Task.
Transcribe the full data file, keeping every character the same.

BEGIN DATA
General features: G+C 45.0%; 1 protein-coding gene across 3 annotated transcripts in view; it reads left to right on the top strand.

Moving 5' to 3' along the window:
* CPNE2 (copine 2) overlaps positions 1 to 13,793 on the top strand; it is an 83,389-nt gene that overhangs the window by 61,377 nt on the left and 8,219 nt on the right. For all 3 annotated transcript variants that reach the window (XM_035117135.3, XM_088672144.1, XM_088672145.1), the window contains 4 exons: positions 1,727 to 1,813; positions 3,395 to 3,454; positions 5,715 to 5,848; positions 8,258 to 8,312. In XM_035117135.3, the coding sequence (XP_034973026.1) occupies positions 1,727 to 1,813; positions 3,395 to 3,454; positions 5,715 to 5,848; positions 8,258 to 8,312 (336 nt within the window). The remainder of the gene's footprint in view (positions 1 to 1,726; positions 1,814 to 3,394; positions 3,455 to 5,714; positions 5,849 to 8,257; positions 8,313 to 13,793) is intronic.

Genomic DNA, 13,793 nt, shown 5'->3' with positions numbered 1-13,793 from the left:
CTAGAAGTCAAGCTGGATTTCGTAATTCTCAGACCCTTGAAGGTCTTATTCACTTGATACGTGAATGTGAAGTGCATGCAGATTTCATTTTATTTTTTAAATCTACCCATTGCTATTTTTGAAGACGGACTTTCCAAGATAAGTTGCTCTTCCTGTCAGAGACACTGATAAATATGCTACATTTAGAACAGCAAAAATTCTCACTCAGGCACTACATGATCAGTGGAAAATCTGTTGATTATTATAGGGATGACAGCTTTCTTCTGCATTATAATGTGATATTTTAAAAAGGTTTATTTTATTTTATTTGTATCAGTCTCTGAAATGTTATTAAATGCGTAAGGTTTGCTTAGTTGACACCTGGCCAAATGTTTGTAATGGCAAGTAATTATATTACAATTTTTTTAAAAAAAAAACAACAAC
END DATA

General features: G+C 45.0%; 1 protein-coding gene across 3 annotated transcripts in view; it reads left to right on the top strand.

Moving 5' to 3' along the window:
* CPNE2 (copine 2) overlaps positions 1 to 13,793 on the top strand; it is an 83,389-nt gene that overhangs the window by 61,377 nt on the left and 8,219 nt on the right. For all 3 annotated transcript variants that reach the window (XM_035117135.3, XM_088672144.1, XM_088672145.1), the window contains 4 exons: positions 1,727 to 1,813; positions 3,395 to 3,454; positions 5,715 to 5,848; positions 8,258 to 8,312. In XM_035117135.3, the coding sequence (XP_034973026.1) occupies positions 1,727 to 1,813; positions 3,395 to 3,454; positions 5,715 to 5,848; positions 8,258 to 8,312 (336 nt within the window). The remainder of the gene's footprint in view (positions 1 to 1,726; positions 1,814 to 3,394; positions 3,455 to 5,714; positions 5,849 to 8,257; positions 8,313 to 13,793) is intronic.

Genomic DNA, 13,793 nt, shown 5'->3' with positions numbered 1-13,793 from the left:
CTAGAAGTCAAGCTGGATTTCGTAATTCTCAGACCCTTGAAGGTCTTATTCACTTGATACGTGAATGTGAAGTGCATGCAGATTTCATTTTATTTTTTAAATCTACCCATTGCTATTTTTGAAGACGGACTTTCCAAGATAAGTTGCTCTTCCTGTCAGAGACACTGATAAATATGCTACATTTAGAACAGCAAAAATTCTCACTCAGGCACTACATGATCAGTGGAAAATCTGTTGATTATTATAGGGATGACAGCTTTCTTCTGCATTATAATGTGATATTTTAAAAAGGTTTATTTTATTTTATTTGTATCAGTCTCTGAAATGTTATTAAATGCGTAAGGTTTGCTTAGTTGACACCTGGCCAAATGTTTGTAATGGCAAGTAATTATATTACAATTTTTTTAAAAAAAAAACAACAAC